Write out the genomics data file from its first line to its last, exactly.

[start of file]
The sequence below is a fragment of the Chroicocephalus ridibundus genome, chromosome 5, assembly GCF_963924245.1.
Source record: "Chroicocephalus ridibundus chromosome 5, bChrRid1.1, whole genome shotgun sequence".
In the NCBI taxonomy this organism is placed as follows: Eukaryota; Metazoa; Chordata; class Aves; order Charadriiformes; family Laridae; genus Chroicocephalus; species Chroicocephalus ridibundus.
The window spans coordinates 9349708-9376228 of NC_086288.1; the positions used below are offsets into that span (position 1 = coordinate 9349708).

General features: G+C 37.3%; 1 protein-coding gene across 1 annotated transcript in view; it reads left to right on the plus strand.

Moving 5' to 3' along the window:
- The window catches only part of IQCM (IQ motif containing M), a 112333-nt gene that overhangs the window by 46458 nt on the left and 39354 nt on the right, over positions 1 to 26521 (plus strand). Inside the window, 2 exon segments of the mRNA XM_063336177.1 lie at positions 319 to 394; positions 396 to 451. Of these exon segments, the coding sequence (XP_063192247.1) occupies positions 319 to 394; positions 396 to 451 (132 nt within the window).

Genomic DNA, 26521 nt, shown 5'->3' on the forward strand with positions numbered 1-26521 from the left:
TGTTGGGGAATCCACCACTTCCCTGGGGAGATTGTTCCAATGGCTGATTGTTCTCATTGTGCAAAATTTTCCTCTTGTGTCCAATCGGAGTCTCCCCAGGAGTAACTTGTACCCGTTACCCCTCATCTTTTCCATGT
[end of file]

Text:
The sequence below is a fragment of the Chroicocephalus ridibundus genome, chromosome 5, assembly GCF_963924245.1.
Source record: "Chroicocephalus ridibundus chromosome 5, bChrRid1.1, whole genome shotgun sequence".
In the NCBI taxonomy this organism is placed as follows: Eukaryota; Metazoa; Chordata; class Aves; order Charadriiformes; family Laridae; genus Chroicocephalus; species Chroicocephalus ridibundus.
The window spans coordinates 9349708-9376228 of NC_086288.1; the positions used below are offsets into that span (position 1 = coordinate 9349708).

General features: G+C 37.3%; 1 protein-coding gene across 1 annotated transcript in view; it reads left to right on the plus strand.

Moving 5' to 3' along the window:
- The window catches only part of IQCM (IQ motif containing M), a 112333-nt gene that overhangs the window by 46458 nt on the left and 39354 nt on the right, over positions 1 to 26521 (plus strand). Inside the window, 2 exon segments of the mRNA XM_063336177.1 lie at positions 319 to 394; positions 396 to 451. Of these exon segments, the coding sequence (XP_063192247.1) occupies positions 319 to 394; positions 396 to 451 (132 nt within the window).

Genomic DNA, 26521 nt, shown 5'->3' on the forward strand with positions numbered 1-26521 from the left:
TGTTGGGGAATCCACCACTTCCCTGGGGAGATTGTTCCAATGGCTGATTGTTCTCATTGTGCAAAATTTTCCTCTTGTGTCCAATCGGAGTCTCCCCAGGAGTAACTTGTACCCGTTACCCCTCATCTTTTCCATGT